Cherrie and the AGREA Team have a dream of scaling and replicating the AGREA Farm School wherever AGREA is present. Cherrie believes that education can be a sustainable development multiplier. The AGREA Team maximizes their holistic farm school approaches to train and enable farmer-leaders, farmer-scientists, and farmer-agripreneurs. Empowered and enabled food producers, offer good and nutritious food for the people.
FARMER SCHOLARS. Wave 9 graduates of the AGREA Farm School were all beneficiaries of the TESDA and AGREA partnership in Marinduque
Since November 2017, the AGREA Farm School and Assessment Center has already trained 267 students and assessed 376 applicants in Organic Agriculture Production NCII. As of 30 September 2019, AGREA Farm School has an overall certification passing rate of 98.76% in Organic Agriculture Production NCII.
The vision of the AGREA Farm School is to cultivate a safe, well-rounded, inclusive learning environment that encourages learners and educators to explore their talents, and achieve their potentials in a manner that is always growing, always discovering. With this, the AGREA Farm School is preparing and empowering each learner with agricultural competency, and technical-vocational ability to lead productive and sustainable futures, and develop character to lead fulfilling and healthy lives.
Women in Agriculture
Cherrie is a staunch advocate of empowering women in agriculture. She believes that good nutrition starts at home, and women play a key role in achieving this. Globally, women produce over 50% of the world’s food and comprise about 43% of the agricultural labor force. Additionally, women invest as much as 10 times more of their earnings than men do in their family’s well-being in areas including child health, education and nutrition. Thus, empowering women in agriculture will create a good impact on: child health and nutrition, and education.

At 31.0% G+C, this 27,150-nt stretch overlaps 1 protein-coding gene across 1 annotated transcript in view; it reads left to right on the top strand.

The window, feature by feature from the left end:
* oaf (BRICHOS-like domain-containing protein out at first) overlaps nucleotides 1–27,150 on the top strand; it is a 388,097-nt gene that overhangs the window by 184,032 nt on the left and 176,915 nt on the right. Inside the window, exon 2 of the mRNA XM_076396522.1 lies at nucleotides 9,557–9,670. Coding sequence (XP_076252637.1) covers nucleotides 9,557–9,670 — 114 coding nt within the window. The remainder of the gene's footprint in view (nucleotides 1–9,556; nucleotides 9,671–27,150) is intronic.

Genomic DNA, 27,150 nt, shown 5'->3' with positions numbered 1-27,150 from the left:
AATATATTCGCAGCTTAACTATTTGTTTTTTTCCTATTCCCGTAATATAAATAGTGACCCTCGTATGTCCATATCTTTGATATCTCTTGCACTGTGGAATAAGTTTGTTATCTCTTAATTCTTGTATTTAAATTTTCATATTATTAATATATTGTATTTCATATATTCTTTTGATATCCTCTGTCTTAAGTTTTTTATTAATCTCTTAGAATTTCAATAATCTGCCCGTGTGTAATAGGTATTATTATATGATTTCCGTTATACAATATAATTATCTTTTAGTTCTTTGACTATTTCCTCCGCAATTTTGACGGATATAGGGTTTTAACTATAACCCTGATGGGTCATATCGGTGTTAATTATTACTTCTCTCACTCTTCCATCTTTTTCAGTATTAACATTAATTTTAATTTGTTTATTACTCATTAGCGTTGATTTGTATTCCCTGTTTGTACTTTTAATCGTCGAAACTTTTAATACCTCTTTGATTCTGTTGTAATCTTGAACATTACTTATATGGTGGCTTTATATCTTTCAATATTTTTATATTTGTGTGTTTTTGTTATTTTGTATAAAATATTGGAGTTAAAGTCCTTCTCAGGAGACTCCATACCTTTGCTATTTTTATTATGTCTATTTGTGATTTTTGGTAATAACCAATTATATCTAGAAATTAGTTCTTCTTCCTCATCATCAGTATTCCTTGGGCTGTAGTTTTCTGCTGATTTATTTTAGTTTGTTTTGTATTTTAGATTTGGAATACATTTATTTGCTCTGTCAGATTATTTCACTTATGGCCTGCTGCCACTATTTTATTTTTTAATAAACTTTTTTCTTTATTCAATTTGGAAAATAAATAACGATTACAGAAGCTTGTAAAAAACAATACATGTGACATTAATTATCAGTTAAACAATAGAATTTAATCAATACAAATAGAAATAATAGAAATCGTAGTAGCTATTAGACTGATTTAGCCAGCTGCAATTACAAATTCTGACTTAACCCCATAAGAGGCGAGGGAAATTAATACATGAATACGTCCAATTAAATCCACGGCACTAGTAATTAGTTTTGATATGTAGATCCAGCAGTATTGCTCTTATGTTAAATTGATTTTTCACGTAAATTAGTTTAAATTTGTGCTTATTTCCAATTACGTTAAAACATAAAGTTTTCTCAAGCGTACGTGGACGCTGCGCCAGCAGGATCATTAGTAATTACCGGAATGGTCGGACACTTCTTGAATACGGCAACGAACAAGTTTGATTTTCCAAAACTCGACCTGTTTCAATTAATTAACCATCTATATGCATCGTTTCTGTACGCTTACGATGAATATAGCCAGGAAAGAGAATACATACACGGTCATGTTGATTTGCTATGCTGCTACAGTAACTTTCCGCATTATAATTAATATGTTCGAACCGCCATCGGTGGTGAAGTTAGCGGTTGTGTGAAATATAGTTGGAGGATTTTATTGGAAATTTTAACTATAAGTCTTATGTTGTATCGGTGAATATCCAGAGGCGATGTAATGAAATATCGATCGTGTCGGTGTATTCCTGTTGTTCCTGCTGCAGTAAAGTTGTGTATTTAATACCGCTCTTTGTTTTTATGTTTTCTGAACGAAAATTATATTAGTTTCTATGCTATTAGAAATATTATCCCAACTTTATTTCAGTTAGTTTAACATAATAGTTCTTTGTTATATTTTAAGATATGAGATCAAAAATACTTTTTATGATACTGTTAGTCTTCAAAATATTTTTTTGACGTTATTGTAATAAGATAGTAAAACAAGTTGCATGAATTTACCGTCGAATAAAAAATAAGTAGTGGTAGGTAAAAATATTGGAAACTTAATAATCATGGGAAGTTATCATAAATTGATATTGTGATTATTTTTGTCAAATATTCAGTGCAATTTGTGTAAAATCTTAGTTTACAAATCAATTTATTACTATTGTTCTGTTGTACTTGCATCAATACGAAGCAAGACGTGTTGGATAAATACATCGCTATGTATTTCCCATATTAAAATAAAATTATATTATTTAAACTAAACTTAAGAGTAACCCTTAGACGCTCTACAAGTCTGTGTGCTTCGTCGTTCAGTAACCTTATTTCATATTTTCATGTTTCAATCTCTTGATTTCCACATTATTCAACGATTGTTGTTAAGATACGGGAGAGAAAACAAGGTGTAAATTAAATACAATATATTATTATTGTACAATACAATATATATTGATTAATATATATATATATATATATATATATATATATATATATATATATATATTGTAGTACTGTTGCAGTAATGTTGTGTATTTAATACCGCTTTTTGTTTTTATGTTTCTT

AGREA through Cherrie’s leadership is taking the lead in the creation of the “Magna Carta of Women in Agriculture”. Last September 17, 2019, thirty advocates of gender equity and empowerment from across the Philippines gathered at the Savoy Hotel in Pasay City to evaluate the current status of women and girls in rural areas, and to put forth measures to improve the lives and livelihoods of Filipina women in agriculture. These women advocates brought a diverse range of experiences and insights as farmers, policymakers, scholars, entrepreneurs, and leaders of indigenous communities.
WOMEN IN AGRICULTURE. Participants during the round-table discussion include: farmers, policymakers, scholars, entrepreneurs, and leaders of indigenous communities
The round table discussions were implemented by AGREA in partnership, with the Philippine Commission on Women, the Office of Congressman Bingo Matugas, and Corteva Agriscience. Expanding upon the 2018 UN Commission on the Status of Women and the 2010 Magna Carta of Women (Republic Act No. 9710), the output of these talks are a set of key issues and proposed solution that will be forwarded to the Philippine House of Representatives, in order to create a new “Magna Carta of Women in Agriculture.”
Focusing on Family Farmers
Farming is a family activity that provides decent work and economic growth. AGREA works closely with smallholder family farmers – in their 60-hectare coconut-turmeric intercrop farm in Marinduque (the biggest in the Philippines). AGREA enables these farmers to be climate-smart, and diversify their economic base through agripreneurship and farm tourism approaches.
An AGREA community in Kulilis, Torrijos - had their first solar water pump.
“When you enable and empower family farmers, you will create a ripple effect: they will produce good food that will nourish not just their families, but the whole community”, Cherrie shared in a statement.
With Cherrie’s new mission of being a SUN Movement ambassador, she cited the AGREA Team, and AGREA partner-farmers as her inspiration.
The SUN Movement was launched in 2010 by the UN Secretary-General. Led by governments, driven by evidence, SUN has already rallied 61 countries and 4 Indian States - supported by over 4,000 civil society organizations, some 500 businesses, 5 UN agencies and a group of international donors and foundations (the SUN networks).